Does the phrase “random acts of kindness” register with you? Have you ever performed one? How did it feel? Would you repeat it? How come?
When Anne Herbert wrote the phrase “practice random kindness and senseless acts of beauty” on a placemat in Sausalito in 1982, I doubt she imagined how far reaching her words would be. Also according to Wikipedia, she published a book in 1993 titled, “Random Kindness and Senseless Acts of Beauty” which details true stories of acts of kindness. The wording of the original phrase has been changed through the years but the concept remains the same. Performing acts of spontaneous kindness is now viewed as required behavior as you interact with others in the year 2019.
But, what are these “random acts of kindness”? You can Google the phrase and there are many lists of actions for you to choose from lest you find yourself coming up short with original ideas of what one might be. I sure hope everyone knows what these are and sets about their day looking for a chance to take the initiative in helping another. I find that performing one both quickens and lightens my step as I go forth into our world.
Here’s my favorite one to do. Well, there’re really two favorites and they are tied heads up for first place. Here you go: 1) I like to help little old ladies across the street. 2) I like to help the physically or mentally handicapped. About those little old ladies…I pick out the most needy woman I can find to help. Many of the ones I help are in clothing that’s almost rags. Plus, some are partially blind from cataracts and may have seen a few days without fresh water to bathe in. They will be the most shunned as a group waits to cross a busy street. Only once or twice was I refused when I offered my arm to a woman. One woman told me she couldn’t afford to pay me to help her across. That was a heart stabber.
Disabled folks are the other group I really enjoy lending a hand to. When I do this, my first thought is always how can I help them while insuring their dignity is upheld. I want to show them I have respect for them as individuals. The last time I helped like this was at the bus stop on Bolivar directly east of San Francisco Plazoletta. There must be 6 different lines stopping here. It’s one of the busiest stops in town and the buses are mobbed when they come coasting up.
As I waited for my line to arrive, a taxista pulled up and an older indigenous woman jumped out. She wore a tall-crowned, narrow brimmed white straw hat with a blue ribbon, Cañari style. The woman threw open a back door, where two men in their early forties were sitting. She grabbed one of them by the arm and wrenched him out and into the street while horns were blaring. She marshaled him to the curb close to where I was and lined him out telling him to not move or speak to anyone. Before she could finish speaking, I was standing there and taking the man’s hand in my own. I don’t know exactly why, I’ll just say I was moved to serve that family. She felt my intent instantly and the look of gratitude on her face was beyond placing a value on. She patted my hand and ran for the other fellow because the taxista was now blowing his horn too. She got the second man to the curb and settled before I turned my new charge over to her. She hugged my neck and kissed my cheek as some thirty-odd folks looked on, never moving a muscle or changing their distant expressions.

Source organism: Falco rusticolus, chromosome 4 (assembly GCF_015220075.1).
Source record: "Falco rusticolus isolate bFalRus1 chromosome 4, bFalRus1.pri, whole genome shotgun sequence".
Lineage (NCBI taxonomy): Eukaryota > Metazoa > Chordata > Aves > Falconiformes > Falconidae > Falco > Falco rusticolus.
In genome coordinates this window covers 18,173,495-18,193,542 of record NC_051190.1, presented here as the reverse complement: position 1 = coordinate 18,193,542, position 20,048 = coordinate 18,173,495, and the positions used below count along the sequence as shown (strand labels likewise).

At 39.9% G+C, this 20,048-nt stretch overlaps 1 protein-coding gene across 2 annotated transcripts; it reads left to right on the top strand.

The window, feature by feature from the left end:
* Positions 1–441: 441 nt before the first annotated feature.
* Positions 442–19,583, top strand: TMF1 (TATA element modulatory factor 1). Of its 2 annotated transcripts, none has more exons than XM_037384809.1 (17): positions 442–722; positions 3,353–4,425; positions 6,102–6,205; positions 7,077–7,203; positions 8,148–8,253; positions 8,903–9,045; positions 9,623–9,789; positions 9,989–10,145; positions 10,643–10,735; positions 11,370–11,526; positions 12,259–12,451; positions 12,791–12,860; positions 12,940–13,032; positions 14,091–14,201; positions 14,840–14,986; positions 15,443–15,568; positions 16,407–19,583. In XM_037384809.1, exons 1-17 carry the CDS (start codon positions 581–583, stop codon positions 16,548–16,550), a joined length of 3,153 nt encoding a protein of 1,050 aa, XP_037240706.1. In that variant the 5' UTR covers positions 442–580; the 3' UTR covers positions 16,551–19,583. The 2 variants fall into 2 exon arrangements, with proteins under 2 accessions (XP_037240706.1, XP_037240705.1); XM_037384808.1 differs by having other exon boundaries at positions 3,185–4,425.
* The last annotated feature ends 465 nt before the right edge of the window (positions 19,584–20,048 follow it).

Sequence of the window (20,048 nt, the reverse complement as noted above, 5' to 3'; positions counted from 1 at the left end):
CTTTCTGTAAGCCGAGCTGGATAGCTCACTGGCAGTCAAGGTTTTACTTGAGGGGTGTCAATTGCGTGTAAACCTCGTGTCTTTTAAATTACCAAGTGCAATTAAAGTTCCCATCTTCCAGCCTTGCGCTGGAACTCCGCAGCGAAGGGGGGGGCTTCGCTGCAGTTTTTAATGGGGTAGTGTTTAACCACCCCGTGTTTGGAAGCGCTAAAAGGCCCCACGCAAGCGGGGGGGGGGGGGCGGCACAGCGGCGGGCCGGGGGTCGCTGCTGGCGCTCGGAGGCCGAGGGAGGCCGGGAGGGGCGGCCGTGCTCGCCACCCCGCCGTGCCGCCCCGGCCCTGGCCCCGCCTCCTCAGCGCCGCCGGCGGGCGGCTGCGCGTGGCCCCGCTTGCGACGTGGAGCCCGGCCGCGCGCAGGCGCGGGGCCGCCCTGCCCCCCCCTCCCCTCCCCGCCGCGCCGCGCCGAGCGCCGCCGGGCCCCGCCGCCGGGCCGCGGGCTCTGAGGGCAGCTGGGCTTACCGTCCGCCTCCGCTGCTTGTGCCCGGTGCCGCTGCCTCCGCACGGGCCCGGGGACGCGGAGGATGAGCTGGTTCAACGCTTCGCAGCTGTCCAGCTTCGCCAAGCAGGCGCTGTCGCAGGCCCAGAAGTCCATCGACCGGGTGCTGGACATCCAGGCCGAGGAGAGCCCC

But, before any of this happened here in Ecuador; before I helped my first little old lady or disabled person, something else big happened. In April of 2016, a deadly earthquake hit the coast of Ecuador and killed many people. Edie and I had been in Ecuador for two months. This was before I had a truck and I had no way to get to the coast to render aid to folks that were hurt and displaced. I really wanted to go as I had the skillsets to take on the situation. Lacking transportation to the earthquake zone, I helped out by loading fresh water onto coastal-bound trucks at Parque Calderon. It was during that time I saw it happen. You know I had a camera with me, making some documentary frames, while I was working to help get aid to the displaced.
There were many animals that lost their homes to the earthquake which was over seven in strength on the Richter scale. The homeless cats and dogs, many sans masters, were left to fend for themselves. In conversations I had with younger Ecuadorian Army Regulars, they told me that some soldiers were adopting these animals and bringing them back to Cuenca to give them a new home. One day, as I was helping some men load supplies into coast bound trucks, I saw a soldier trying to offer water in a plastic cup to his new dog. I was deeply touched by this; it pierced me quickly and lodged itself deeply in my chest. It must have had barbs on it too because it doesn’t seem like it can be pulled out.
I’m thankful to that soldier because his random act of kindness in retrieving that dog and providing for it while it was scared and alone changed me. It made me more aware on some different levels than I had previously been. I don’t know the creed of the Ecuadorian Army but some of it is probably similar to that of a peace officer, “To Serve and Protect.” This fellow carried it even further by also aiding animals in need. The Ecuadorian people are great, they have a special way of giving. Hang around, you’ll see it soon enough. Make your observations. And then, you’ll be in an even better position to lighten your step too…just like I was.